Dear White People,

In the time of global pandemics, I think it’s appropriate to talk about another sickness that lives in hosts all over our country: Fear. In the brilliant words of Niecy Nash: Stop calling the cops on black people for no goddamn reason. (Also known as non-emergency situations). Cops: stop using lethal force on black people for non-emergency situations. Self-appointed vigilantes: mind your own goddamn business. Everyone: stop stealing black culture without respecting its history, community members and their lives. Finally, stop blaming crimes on innocent/ imaginary black people. Mind you, this chain of commands is endless.. those are just issues at the top of today’s agenda.

Every single day someone is unnecessarily killed/ persecuted as a product of our white fear.

White fear manifests in a variety of behaviors, many of them at the cost of black lives, black freedom. White fear is a learned behavior, it echoes the past, and is upheld by dominant culture. (Look at our President! Comparing media criticism to a lynching is pure ignorance.) Similarly, white privilege is something white people are born into in our society, a product of our sordid history. Accepting it is a humbling step in the way of progress. Unfortunately, many white people are unaware of their privilege and willfully deny it. I BEG everyone to please dig deep inside and examine our innate biases and advantages. We must dismantle these harmful behaviors to make room for a better future. Depending on how “blind” you are, you may need supplementary information about systemic racism in the form of reading material and research!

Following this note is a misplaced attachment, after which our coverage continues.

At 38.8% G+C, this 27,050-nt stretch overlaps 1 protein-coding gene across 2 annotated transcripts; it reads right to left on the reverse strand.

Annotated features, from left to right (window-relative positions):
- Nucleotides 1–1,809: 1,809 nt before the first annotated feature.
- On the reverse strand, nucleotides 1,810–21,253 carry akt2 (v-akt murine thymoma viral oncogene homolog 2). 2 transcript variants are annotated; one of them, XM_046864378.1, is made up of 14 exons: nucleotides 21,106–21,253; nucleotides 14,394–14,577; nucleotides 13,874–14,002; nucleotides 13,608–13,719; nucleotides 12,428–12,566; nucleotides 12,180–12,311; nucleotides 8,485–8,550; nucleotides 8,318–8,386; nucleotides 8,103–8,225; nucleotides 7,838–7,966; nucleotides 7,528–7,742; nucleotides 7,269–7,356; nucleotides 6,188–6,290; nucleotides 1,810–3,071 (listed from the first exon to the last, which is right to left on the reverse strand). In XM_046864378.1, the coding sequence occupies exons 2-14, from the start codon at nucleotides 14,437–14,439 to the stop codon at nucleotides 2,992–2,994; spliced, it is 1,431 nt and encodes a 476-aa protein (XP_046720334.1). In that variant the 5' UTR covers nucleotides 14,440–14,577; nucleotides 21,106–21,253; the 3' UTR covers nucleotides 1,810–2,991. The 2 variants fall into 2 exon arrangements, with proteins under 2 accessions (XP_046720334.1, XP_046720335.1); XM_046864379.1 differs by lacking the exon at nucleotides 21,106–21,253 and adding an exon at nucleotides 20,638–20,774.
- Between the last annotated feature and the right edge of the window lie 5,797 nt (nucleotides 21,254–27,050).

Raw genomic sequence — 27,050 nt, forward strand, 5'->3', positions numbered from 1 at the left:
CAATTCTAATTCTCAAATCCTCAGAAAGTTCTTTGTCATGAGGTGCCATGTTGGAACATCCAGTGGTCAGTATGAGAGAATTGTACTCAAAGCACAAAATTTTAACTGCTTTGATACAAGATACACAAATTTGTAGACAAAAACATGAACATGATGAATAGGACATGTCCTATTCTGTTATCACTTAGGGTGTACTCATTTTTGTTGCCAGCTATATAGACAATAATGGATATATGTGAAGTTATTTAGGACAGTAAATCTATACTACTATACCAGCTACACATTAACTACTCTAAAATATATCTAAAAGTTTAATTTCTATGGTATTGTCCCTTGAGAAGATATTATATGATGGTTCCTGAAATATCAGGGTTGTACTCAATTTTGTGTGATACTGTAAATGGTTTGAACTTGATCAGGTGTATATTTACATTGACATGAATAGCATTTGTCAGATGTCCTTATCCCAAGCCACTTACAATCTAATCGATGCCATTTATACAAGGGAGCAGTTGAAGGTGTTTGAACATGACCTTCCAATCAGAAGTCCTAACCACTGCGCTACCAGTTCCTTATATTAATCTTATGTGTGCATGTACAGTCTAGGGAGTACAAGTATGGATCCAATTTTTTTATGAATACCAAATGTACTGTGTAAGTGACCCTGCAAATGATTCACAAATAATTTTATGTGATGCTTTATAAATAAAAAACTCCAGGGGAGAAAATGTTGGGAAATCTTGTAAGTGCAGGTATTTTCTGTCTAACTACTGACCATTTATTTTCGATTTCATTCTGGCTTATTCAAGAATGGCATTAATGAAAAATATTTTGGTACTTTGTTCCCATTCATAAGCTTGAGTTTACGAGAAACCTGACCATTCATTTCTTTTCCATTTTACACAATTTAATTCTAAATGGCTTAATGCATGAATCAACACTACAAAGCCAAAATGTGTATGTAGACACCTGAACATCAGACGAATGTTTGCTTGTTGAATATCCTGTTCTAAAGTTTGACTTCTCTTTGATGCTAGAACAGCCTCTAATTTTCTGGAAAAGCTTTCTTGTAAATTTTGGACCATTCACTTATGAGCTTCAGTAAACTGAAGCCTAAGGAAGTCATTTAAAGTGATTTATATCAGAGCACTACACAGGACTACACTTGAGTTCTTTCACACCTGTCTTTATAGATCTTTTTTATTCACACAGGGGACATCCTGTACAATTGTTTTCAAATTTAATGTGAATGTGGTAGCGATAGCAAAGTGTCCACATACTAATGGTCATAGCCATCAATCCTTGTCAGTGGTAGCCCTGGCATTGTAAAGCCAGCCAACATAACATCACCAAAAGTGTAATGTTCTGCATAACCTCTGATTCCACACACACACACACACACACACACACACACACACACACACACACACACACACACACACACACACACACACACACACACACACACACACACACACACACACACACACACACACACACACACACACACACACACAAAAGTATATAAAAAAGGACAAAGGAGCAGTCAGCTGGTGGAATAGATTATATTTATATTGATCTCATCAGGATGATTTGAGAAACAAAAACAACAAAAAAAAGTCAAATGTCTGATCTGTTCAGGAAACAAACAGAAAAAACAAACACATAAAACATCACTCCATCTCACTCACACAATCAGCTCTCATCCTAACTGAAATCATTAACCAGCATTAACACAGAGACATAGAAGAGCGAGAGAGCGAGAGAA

Now what does henna have to do with my white privilege? Well...A LOT! Henna likely originated thousands of years ago somewhere in Africa or the fertile crescent. So, I’m stepping into a space that I need to respect and acknowledge rich history and vastly different cultures that are not my own. I have a responsibility to raise up the voices of those who do not enjoy the same privileges I was born with, here in the United States, in this time.